Carmel doctor’s novel based on experience as expert witness in Taser cases


Doug Zipes’ novel takes a page or two from his own personal history.

The Carmel cardiologist’s fourth novel, “Bear’s Promise,” is drawn from the years he testified as an expert witness against the Taser Gun Co. during a period of nine-plus years in multiple sudden-death cases. Bear is the nickname of the novel’s protagonist.

CIC COM 0225 Zipes Book

“Their defense was that death was not due to the Taser Gun but rather to some entity called excited delirium, and that the individual got so excited and was delirious and had cardiac arrest and death on that basis,” said Zipes, a distinguished professor emeritus at the Indiana University School of Medicine and author of 16 medical textbooks. “I basically debunked that concept.”

Zipes published a paper in “Circulation,” an America Heart Association journal, in which he presented eight cases of sudden death and detailed its connection to Taser use.

Zipes said the company forcefully denied the assertion but had to add the possibility of sudden death, though remote, in their literature.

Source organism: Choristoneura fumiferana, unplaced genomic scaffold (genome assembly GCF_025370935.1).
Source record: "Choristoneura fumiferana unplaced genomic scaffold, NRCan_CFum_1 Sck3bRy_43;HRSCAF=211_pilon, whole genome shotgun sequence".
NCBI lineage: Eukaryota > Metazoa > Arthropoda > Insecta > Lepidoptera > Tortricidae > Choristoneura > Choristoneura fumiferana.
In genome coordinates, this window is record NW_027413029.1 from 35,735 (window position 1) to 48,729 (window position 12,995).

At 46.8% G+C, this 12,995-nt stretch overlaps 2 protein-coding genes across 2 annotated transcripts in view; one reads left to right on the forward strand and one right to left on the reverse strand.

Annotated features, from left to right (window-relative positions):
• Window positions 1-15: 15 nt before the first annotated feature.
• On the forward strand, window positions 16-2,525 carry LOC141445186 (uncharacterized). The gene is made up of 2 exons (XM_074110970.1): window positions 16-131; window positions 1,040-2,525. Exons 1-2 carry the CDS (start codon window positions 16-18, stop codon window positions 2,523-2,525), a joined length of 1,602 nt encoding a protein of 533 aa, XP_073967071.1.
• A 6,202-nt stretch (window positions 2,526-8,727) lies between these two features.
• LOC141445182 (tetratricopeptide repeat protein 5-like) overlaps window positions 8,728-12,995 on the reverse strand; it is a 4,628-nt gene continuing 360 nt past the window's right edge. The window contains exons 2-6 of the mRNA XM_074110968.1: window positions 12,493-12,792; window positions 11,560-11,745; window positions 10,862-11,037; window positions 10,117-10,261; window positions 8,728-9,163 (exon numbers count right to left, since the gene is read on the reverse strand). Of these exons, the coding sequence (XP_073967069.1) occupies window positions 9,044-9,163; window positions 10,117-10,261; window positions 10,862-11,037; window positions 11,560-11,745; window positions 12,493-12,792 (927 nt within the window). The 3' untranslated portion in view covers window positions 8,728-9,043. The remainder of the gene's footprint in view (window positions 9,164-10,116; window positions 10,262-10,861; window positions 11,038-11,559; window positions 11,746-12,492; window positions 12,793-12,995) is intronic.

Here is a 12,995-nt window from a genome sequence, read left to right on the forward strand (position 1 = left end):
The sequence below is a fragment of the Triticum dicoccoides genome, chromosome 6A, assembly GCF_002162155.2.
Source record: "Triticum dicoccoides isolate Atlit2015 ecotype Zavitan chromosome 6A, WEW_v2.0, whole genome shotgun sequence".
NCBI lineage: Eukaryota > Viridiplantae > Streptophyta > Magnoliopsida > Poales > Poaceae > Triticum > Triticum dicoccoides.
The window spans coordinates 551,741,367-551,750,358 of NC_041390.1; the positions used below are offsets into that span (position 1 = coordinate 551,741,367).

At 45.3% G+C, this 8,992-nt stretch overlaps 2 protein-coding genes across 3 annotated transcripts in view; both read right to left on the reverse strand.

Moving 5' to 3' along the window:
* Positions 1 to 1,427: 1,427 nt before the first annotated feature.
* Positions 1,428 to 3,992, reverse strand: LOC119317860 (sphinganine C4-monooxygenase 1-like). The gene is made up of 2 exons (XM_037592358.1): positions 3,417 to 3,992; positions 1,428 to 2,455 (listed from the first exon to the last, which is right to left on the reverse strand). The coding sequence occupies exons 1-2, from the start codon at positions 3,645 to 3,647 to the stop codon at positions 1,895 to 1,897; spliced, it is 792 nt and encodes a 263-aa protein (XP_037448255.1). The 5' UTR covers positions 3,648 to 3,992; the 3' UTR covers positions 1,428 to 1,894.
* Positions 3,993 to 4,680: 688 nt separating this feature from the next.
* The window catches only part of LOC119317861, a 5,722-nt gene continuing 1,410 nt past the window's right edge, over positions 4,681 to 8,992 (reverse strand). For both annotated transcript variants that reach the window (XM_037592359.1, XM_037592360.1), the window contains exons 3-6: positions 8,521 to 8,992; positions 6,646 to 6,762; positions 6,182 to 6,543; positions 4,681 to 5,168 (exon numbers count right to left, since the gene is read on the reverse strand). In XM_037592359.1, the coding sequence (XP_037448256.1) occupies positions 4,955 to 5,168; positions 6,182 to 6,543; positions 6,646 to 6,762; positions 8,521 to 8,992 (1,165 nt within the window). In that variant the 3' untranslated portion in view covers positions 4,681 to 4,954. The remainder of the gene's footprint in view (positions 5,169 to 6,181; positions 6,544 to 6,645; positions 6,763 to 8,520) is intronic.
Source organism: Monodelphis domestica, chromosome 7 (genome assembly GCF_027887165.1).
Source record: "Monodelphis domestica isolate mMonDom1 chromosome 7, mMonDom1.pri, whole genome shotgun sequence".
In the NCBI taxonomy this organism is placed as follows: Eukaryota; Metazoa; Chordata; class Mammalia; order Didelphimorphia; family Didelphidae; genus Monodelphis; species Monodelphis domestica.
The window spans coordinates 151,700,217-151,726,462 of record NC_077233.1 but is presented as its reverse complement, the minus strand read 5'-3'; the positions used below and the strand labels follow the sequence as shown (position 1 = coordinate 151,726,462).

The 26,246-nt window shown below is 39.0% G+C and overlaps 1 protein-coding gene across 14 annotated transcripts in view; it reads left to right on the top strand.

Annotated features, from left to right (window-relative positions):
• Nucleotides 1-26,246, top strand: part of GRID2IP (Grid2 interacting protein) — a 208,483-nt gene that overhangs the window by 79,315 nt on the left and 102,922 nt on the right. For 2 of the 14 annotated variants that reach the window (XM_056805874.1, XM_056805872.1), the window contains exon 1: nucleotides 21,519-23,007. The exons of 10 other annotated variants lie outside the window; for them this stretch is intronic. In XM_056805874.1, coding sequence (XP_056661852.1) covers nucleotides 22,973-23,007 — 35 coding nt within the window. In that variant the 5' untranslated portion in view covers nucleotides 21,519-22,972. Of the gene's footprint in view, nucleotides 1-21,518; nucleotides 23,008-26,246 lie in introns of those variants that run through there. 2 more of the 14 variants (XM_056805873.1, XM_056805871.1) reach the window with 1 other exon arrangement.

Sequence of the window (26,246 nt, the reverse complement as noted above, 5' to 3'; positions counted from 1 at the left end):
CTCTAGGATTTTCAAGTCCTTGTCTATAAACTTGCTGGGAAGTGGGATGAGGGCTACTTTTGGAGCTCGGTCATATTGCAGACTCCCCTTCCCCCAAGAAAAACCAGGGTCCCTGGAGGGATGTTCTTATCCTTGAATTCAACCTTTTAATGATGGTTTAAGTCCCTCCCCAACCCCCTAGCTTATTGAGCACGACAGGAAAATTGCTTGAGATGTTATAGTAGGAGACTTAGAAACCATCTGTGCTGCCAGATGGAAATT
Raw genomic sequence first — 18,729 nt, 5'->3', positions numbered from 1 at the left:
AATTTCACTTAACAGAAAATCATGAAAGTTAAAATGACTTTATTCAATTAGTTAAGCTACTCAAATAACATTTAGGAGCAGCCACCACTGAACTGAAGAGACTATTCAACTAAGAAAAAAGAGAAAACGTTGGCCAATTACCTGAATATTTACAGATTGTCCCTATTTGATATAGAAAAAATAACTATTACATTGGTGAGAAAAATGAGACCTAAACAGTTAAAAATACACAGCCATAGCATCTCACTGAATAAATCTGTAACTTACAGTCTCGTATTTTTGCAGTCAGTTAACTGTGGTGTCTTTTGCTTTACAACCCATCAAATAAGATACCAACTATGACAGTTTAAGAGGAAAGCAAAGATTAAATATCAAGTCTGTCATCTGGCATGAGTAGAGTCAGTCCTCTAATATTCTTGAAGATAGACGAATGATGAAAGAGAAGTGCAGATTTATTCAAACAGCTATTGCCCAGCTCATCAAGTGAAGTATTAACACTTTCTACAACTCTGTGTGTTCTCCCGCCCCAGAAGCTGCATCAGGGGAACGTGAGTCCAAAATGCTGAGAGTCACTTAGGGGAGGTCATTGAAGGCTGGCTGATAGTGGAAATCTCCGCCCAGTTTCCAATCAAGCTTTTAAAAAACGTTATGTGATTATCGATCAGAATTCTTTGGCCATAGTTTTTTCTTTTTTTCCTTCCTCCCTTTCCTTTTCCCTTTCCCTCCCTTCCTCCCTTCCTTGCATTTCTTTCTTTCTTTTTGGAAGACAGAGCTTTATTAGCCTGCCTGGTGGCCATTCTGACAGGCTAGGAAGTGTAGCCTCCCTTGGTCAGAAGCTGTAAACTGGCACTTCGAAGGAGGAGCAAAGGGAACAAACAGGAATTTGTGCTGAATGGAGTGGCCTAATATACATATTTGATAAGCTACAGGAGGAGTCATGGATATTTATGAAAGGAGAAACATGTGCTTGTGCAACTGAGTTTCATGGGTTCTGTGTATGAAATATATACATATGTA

“I achieved my goal, which was to educate users of Taser that a shot to the chest was a potential cause for sudden death,” Zipes said. “Taser finally acknowledged (it). There were multiple lawsuits with great recrimination. Taser has a superb panel of lawyers who fought me every inch.”

In the novel, Zipes refers to the Taser as an electric gun.

“Bear’s Promise” was published in late 2019 and is available on Zipes took two years to write the novel.

“I’m still busy as the author of several cardiology journals and textbook and write a health column for the Saturday Evening Post,” Zipes said. “So, I had to squeeze the novel into my spare time.’’

Zipes said some readers compare his novels to John Grisham’s legal thrillers.

“I obviously don’t have his popularity in fiction,” he said. “I have it in cardiology but not fiction. The feedback of those who do read the novels is fantastic.”

Zipes, who turns 81 Feb. 27, stopped seeing patients two years ago and focuses on writing. He splits time between Bonita Bay, Fla., and Carmel.


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